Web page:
Misinformation has further undercut the push to get more people vaccinated. "From Tim Pawlenty to Tim Walz, leaders across the political spectrum agree that the COVID-19 vaccine is safe, effective and readily available in communities across Minnesota," Democratic Rep. Angie Craig said in a statement. "Unfortunately, right-wing media figures and some extremists in Congress continue to politicize vaccines and spread misinformation — undermining efforts to protect public health and defend our communities from this deadly virus."
Citing the delta variant, the U.S. Department of Health and Human Services announced Friday that nearly $1.9 million is headed to Minnesota, saying the money will go to 38 rural health clinics "who will use these resources to combat COVID-19 misinformation by developing and implementing additional vaccine confidence and outreach efforts."
At the state level, other Democrats have called out Republicans. "COVID is not the first virus to be politicized or exploited by politicians, but we are living right now with the real-time harm that comes from the exploitation of misinformation," said state Sen. Erin Murphy, DFL-St. Paul, who said former President Donald Trump "used his powerful platform to mislead people."
But she said state lawmakers were at fault too, citing comments from state Senate Republican Majority Leader Paul Gazelka, who said on the chamber floor in June that children under 12 years old were at low risk. "Children have been sickened, children have died," she said, citing concerns about the spread of the variant ahead of classes in the fall. Spokeswoman Rachel Aplikowski said Gazelka's comments were in line with CDC guidance on how the virus affects children, and the DFL criticism was "political gamesmanship."
"We've generally held the position that people should talk to their doctors about vaccination and decide what's best for them," she said. Gazelka, who is considering a bid for governor in 2022, didn't comment for this story.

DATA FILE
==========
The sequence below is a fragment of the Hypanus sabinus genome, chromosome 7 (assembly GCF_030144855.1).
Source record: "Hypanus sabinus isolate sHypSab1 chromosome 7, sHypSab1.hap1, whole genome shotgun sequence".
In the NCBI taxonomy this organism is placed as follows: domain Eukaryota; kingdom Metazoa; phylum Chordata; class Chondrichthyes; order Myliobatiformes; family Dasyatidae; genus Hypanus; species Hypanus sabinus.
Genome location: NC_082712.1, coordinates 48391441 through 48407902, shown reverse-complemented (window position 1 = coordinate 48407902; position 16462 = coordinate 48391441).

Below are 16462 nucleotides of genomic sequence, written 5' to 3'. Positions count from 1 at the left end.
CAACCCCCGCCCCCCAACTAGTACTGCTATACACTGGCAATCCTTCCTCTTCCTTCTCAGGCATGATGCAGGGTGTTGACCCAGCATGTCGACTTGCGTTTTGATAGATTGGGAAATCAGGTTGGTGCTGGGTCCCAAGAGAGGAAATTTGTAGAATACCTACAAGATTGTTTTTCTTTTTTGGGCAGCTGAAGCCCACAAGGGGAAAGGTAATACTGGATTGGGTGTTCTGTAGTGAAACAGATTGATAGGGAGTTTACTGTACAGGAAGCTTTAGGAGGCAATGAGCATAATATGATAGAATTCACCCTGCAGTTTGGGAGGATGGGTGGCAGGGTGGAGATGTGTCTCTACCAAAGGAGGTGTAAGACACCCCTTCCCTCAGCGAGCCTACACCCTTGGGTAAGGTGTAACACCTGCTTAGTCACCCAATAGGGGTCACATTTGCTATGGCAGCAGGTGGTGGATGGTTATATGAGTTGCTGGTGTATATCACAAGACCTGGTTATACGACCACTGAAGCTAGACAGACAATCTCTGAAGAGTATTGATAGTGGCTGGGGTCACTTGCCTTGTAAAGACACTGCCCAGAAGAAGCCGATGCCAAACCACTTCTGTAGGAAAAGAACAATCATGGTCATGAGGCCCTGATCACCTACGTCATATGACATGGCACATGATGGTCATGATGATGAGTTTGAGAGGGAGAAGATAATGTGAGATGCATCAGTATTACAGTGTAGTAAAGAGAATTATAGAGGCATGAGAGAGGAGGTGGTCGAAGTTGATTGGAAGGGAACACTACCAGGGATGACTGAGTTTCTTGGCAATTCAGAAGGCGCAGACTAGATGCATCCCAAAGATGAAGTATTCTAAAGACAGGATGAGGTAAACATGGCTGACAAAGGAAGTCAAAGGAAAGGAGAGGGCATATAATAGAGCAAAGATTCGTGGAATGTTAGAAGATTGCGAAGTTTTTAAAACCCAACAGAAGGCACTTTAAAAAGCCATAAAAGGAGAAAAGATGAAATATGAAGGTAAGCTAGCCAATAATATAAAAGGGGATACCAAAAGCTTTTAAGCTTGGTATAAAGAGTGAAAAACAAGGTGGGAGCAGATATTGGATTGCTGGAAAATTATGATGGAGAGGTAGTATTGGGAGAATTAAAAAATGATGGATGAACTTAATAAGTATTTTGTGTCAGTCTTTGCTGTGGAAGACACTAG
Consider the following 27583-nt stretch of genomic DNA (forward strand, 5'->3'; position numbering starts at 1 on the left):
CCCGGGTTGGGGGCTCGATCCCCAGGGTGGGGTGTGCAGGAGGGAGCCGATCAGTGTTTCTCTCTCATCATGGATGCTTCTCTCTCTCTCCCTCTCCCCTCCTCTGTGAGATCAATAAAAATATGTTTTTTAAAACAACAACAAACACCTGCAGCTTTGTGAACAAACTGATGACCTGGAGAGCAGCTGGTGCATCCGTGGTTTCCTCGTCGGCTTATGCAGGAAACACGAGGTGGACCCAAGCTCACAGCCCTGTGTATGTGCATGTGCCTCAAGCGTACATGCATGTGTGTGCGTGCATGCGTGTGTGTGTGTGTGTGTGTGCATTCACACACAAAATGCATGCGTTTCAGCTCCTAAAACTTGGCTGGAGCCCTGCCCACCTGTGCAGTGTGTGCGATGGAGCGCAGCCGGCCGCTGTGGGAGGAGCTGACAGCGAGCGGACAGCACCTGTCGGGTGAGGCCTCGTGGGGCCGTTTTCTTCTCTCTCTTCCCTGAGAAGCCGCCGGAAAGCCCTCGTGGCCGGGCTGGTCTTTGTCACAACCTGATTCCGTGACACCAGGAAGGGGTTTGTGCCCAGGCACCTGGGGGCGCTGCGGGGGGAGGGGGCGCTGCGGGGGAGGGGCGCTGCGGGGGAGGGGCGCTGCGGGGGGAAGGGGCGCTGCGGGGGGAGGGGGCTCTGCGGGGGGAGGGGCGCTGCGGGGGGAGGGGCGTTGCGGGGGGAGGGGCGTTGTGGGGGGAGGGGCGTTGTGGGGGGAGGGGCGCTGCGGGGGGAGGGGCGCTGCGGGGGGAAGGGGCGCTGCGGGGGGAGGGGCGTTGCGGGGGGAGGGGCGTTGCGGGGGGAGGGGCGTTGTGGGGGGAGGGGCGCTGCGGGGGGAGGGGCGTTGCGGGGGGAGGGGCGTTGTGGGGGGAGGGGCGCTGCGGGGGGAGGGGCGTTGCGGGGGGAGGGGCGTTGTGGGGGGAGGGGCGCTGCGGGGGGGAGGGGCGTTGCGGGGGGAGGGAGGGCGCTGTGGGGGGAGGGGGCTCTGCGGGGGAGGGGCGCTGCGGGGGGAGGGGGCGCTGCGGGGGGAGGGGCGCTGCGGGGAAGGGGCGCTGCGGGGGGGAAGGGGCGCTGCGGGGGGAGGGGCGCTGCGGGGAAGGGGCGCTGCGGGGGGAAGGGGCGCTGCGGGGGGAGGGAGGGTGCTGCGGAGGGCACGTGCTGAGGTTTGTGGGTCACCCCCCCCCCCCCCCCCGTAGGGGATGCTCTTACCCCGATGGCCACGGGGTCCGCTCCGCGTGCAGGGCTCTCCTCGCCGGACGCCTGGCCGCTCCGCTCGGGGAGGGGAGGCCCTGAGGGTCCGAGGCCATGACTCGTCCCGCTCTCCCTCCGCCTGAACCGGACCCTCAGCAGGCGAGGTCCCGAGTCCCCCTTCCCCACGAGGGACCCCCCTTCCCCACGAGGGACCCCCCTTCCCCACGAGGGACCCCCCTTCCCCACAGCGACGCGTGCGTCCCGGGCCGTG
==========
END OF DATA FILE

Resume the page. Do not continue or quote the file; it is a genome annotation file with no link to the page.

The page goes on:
Some Minnesota Republicans have been more public about the vaccine. House Minority Leader Kurt Daudt, R-Crown, has been vaccinated and appeared in a video where he urged others to also get their shots. Former GOP Gov. Pawlenty got his shot alongside DFL Gov. Walz.
Yet when asked about the vaccine this week, a spokesman for the Republican Party of Minnesota said chairwoman Jennifer Carnahan, who is married to Hagedorn, doesn't think it's her role to weigh in on whether people should get the shots.
"Healthcare decisions and choices are up to the individual and/or parents," spokesman Tyler Dunn said in an e-mail, noting that Carnahan did get vaccinated earlier this year.
In the halls of Congress, the pandemic is personal for Democratic Rep. Ilhan Omar. Her father died in June 2020 from what Omar described at the time as "due to complications from COVID-19."
"I think it is really important for lawmakers to set the example to get vaccinated themselves and to tell people and encourage them that they should get vaccinated," Omar said in an interview when asked about Republicans. "It is shameful really that as leaders they're not leading in that regard and trying to keep everyone safe."
Staff writer Glenn Howatt contributed to this report.